• Mouse – Control cursor movement on a connected computer.
  • Ethernet for connecting to the internet using the Arduino Ethernet Shield, Arduino Ethernet Shield 2 and Arduino Leonardo ETH

Please read…

Good Coding Practice With the Leonardo, Leonardo ETH and Micro

A word of caution on using the USB Mouse and Keyboard Libraries: if the Mouse or Keyboard library is constantly running, it will be difficult to program your board. Functions such as Mouse.move() and Keyboard.print() will move your cursor or send keystrokes to a connected computer and should only be called when you are ready to handle them. It is recommended to use a control system to turn this functionality on, like a physical switch or only responding to specific input you can control. When using the Mouse or Keyboard library, it may be best to test your output first using Serial.print(). This way, you can be sure you know what values are being reported. Refer to the Mouse and Keyboard examples for some ways to handle this.

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Q: What else is on board?

ATmega32u4 Microcontroller
20 x digital I/O pins (7 can be used as PWM outputs)
12 x Analogue inputs
16MHz crystal oscillator
1 x microUSB
1 x power jack
1 x ICSP header
1 x reset button

Q: Leonardo R3 can’t be recognized by computer?

Solution:

  • Whether driver is installed or not
  • Right-click “Computer”>“Property”>“Device Manager”, and check the driver“under Other Devices”. You need to install driver if driver is not founded.
  • If device manager doesn’t show device.
  • Check micro USB port of development board and computer.
  • Change another USB.
  • Change another computer to test board.

If none of them works, maybe the development board has something wrong.

Q: Compilation error on Leonardo?

In general, IDE will prompt error code“avrdude: stk500_getsync(): not in sync: resp=0x00”if there is compilation error

Solution:
sync:resp = 0x00 is a common response which means that“Atmega” chip of Arduino board doesn’t work. Once this situation happens, you can adopt the following instructions to solve problems.

  • Ensure that pin 0 and 1(serial port) of Arduino board are not connected (expansion board included)
  • Ensure that you choose correct COM port and development board Press rest button and upload code
  • Disconnect and reconnect Arduino to PC
  • Reboot Arduino IDE

If the above methods don’t work, try different Arduino boards on PC or test this board on another PC. This can help you to figure out how to tackle problems. If there is something wrong with Arduino IDE, just re-install Arduino IDE; if it is Arduino board, try to refresh the circuit board with Arduino firmware.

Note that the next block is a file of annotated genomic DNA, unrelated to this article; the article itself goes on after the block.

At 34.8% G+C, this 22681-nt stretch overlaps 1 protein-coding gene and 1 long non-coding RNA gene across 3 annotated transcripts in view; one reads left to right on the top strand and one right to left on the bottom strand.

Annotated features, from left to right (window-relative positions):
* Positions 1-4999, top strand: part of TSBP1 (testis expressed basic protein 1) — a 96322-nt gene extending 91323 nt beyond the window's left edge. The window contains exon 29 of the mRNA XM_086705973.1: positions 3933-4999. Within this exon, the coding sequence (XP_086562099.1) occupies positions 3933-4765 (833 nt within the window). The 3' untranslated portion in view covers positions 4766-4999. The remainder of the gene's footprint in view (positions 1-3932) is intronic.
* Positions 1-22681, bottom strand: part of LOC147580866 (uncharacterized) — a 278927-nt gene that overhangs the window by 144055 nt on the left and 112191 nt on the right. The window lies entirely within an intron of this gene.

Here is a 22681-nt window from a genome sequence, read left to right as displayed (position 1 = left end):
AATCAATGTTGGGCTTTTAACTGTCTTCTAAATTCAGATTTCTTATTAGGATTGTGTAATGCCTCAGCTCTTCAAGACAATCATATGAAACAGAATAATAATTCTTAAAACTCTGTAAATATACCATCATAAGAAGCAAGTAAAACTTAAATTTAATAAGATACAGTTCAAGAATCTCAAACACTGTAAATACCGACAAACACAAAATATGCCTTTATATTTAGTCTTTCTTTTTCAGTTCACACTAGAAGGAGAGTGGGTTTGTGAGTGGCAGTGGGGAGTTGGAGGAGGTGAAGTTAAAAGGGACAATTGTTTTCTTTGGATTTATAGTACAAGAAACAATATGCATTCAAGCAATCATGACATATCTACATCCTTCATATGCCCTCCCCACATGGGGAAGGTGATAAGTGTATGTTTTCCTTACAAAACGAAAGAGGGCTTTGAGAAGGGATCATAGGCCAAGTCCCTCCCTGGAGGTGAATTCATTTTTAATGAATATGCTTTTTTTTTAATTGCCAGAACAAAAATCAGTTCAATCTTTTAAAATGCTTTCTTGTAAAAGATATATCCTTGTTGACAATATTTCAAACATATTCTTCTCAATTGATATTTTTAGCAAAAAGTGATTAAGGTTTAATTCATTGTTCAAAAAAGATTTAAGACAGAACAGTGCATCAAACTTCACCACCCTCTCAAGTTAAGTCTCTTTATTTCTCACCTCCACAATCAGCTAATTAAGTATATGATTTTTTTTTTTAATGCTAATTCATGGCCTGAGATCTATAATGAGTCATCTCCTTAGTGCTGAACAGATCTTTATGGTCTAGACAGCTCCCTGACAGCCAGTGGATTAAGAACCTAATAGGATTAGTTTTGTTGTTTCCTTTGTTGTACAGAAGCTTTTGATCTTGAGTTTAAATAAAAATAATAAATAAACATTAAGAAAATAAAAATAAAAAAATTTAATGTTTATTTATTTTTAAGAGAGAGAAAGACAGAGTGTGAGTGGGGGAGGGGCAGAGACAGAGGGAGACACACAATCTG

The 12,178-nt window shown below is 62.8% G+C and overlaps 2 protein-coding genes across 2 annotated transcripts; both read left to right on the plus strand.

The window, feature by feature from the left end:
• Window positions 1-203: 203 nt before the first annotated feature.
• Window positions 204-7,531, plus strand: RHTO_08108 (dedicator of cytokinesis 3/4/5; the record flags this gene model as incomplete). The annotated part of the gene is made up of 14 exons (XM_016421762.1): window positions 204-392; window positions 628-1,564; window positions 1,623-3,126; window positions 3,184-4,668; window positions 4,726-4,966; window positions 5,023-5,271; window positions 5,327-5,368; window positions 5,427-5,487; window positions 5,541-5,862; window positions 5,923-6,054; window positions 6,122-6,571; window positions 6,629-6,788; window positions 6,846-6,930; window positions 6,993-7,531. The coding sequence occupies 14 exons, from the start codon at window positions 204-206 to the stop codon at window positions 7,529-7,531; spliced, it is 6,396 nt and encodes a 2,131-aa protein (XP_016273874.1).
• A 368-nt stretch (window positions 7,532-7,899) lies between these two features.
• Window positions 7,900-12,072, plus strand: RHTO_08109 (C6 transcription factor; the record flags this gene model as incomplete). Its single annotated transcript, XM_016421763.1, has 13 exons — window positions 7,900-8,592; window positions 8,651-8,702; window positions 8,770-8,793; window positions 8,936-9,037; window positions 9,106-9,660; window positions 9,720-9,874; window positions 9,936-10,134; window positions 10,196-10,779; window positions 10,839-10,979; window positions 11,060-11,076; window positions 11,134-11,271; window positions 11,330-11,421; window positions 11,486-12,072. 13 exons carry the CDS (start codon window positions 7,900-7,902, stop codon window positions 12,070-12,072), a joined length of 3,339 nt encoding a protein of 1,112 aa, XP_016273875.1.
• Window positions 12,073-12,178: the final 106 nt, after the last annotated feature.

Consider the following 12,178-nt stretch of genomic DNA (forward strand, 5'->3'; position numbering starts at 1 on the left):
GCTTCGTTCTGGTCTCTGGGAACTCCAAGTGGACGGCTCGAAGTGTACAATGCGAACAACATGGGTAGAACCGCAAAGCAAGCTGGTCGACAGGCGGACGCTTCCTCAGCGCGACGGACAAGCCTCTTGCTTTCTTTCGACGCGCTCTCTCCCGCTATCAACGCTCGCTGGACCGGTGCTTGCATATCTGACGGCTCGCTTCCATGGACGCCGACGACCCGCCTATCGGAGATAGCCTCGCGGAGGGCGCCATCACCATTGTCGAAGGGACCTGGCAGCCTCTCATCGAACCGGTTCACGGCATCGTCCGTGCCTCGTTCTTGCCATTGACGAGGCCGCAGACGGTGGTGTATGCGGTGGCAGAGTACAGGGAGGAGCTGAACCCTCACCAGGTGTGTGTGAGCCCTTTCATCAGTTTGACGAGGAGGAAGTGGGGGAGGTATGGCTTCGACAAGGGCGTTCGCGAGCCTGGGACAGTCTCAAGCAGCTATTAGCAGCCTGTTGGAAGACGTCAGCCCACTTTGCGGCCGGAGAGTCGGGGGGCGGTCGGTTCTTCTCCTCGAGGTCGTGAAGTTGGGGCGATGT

Q: Can’t run code when power on Arduino board?

Arduino board can’t run the code uploaded to development board, when plugged in power.

Solution:

  • Firstly check the code if it doesn’t run when Arduino board is plugged in power.
  • When Arduino board starts working, boot loader will monitor computer and send new code to Arduino board.
  • If Arduino board doesn’t receive new code, after a while, boot loader will overtime and run the code uploaded to Arduino board. However, neither of the boot loader and the previous code uploaded will overtime and start if your code sends serial data in a few minutes.
  • If Arduino board starts working, you need to find a way to delay serial data to Arduino board. In addition, you will use external compiler to upload code to Arduino board if the adjustments effect the program.
  • If the uploaded code doesn’t run but return to Arduino flashing code(indicator on Pin 13 flashes), you will use boot loader to burn Arduino board because the boot loader of circuit may be damaged.
Q: No response after uploading code?
  • Ensure that you choose the correct COM port and development board.
  • Code exceeds the capacity of circuit board.
  • There will be errors when using a power supply with a relatively large ripple, therefore, ensure stable power.
Q: Sketch is too Large?

There will be errors if sketch is larger than Leonardo development board’s flash memory. For instance, the flash memory of Leonardo is 32kb, and boot loader of Arduino uses 4KB. However, Arduino will send warnings if the code more than 32kb is uploaded.

Solution:

To solve the above problem, you have to find a way to occupy less space, as shown below:

  • Try to use integer data type rather than floating point in any case.
  • Try to use“const”qualifier when stating variable
  • Only necessary library included. Try to use the most important library of lightweight version.
  • Improve code. Technical can help you short code and simplify algorithm.
  • Transfer code to another board, like Arduino Mega which has larger flash memory.